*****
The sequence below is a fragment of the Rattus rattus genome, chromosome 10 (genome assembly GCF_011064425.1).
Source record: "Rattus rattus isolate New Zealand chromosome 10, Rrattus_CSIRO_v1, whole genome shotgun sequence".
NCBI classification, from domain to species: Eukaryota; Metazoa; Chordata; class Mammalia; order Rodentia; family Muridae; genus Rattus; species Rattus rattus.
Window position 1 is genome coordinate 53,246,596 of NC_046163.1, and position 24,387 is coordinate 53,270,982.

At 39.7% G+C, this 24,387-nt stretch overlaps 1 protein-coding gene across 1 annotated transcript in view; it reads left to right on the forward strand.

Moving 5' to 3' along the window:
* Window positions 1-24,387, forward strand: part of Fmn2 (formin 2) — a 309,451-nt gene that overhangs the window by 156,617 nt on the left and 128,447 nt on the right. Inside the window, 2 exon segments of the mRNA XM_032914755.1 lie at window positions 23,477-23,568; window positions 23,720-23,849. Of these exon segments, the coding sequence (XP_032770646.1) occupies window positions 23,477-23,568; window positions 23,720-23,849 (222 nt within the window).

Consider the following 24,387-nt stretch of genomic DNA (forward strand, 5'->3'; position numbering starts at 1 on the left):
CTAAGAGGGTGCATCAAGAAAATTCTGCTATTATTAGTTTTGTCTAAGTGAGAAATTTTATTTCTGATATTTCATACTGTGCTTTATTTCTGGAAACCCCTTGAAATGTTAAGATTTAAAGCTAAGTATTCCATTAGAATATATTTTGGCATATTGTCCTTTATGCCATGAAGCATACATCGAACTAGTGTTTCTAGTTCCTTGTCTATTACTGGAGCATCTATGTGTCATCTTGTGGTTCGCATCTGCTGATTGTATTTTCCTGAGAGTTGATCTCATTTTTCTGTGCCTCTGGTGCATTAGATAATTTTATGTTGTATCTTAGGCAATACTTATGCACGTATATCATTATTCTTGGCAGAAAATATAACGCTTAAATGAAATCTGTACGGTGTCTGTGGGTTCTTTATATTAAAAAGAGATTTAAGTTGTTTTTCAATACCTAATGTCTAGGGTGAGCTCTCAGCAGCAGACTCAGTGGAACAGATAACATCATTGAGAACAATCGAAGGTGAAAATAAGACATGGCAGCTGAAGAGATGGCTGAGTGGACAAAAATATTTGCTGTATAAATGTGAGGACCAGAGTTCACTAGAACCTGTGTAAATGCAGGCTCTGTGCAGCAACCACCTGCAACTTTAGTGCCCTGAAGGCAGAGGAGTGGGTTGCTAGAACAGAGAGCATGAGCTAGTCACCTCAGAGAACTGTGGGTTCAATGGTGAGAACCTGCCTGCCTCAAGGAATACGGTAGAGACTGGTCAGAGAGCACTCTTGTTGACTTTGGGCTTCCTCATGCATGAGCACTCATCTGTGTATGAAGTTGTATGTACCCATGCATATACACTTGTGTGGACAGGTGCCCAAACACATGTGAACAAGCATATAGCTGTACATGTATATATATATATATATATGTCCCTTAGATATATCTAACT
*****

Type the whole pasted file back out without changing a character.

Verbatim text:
The sequence below is a fragment of the Rattus rattus genome, chromosome 10 (genome assembly GCF_011064425.1).
Source record: "Rattus rattus isolate New Zealand chromosome 10, Rrattus_CSIRO_v1, whole genome shotgun sequence".
NCBI classification, from domain to species: Eukaryota; Metazoa; Chordata; class Mammalia; order Rodentia; family Muridae; genus Rattus; species Rattus rattus.
Window position 1 is genome coordinate 53,246,596 of NC_046163.1, and position 24,387 is coordinate 53,270,982.

At 39.7% G+C, this 24,387-nt stretch overlaps 1 protein-coding gene across 1 annotated transcript in view; it reads left to right on the forward strand.

Moving 5' to 3' along the window:
* Window positions 1-24,387, forward strand: part of Fmn2 (formin 2) — a 309,451-nt gene that overhangs the window by 156,617 nt on the left and 128,447 nt on the right. Inside the window, 2 exon segments of the mRNA XM_032914755.1 lie at window positions 23,477-23,568; window positions 23,720-23,849. Of these exon segments, the coding sequence (XP_032770646.1) occupies window positions 23,477-23,568; window positions 23,720-23,849 (222 nt within the window).

Consider the following 24,387-nt stretch of genomic DNA (forward strand, 5'->3'; position numbering starts at 1 on the left):
CTAAGAGGGTGCATCAAGAAAATTCTGCTATTATTAGTTTTGTCTAAGTGAGAAATTTTATTTCTGATATTTCATACTGTGCTTTATTTCTGGAAACCCCTTGAAATGTTAAGATTTAAAGCTAAGTATTCCATTAGAATATATTTTGGCATATTGTCCTTTATGCCATGAAGCATACATCGAACTAGTGTTTCTAGTTCCTTGTCTATTACTGGAGCATCTATGTGTCATCTTGTGGTTCGCATCTGCTGATTGTATTTTCCTGAGAGTTGATCTCATTTTTCTGTGCCTCTGGTGCATTAGATAATTTTATGTTGTATCTTAGGCAATACTTATGCACGTATATCATTATTCTTGGCAGAAAATATAACGCTTAAATGAAATCTGTACGGTGTCTGTGGGTTCTTTATATTAAAAAGAGATTTAAGTTGTTTTTCAATACCTAATGTCTAGGGTGAGCTCTCAGCAGCAGACTCAGTGGAACAGATAACATCATTGAGAACAATCGAAGGTGAAAATAAGACATGGCAGCTGAAGAGATGGCTGAGTGGACAAAAATATTTGCTGTATAAATGTGAGGACCAGAGTTCACTAGAACCTGTGTAAATGCAGGCTCTGTGCAGCAACCACCTGCAACTTTAGTGCCCTGAAGGCAGAGGAGTGGGTTGCTAGAACAGAGAGCATGAGCTAGTCACCTCAGAGAACTGTGGGTTCAATGGTGAGAACCTGCCTGCCTCAAGGAATACGGTAGAGACTGGTCAGAGAGCACTCTTGTTGACTTTGGGCTTCCTCATGCATGAGCACTCATCTGTGTATGAAGTTGTATGTACCCATGCATATACACTTGTGTGGACAGGTGCCCAAACACATGTGAACAAGCATATAGCTGTACATGTATATATATATATATATATGTCCCTTAGATATATCTAACT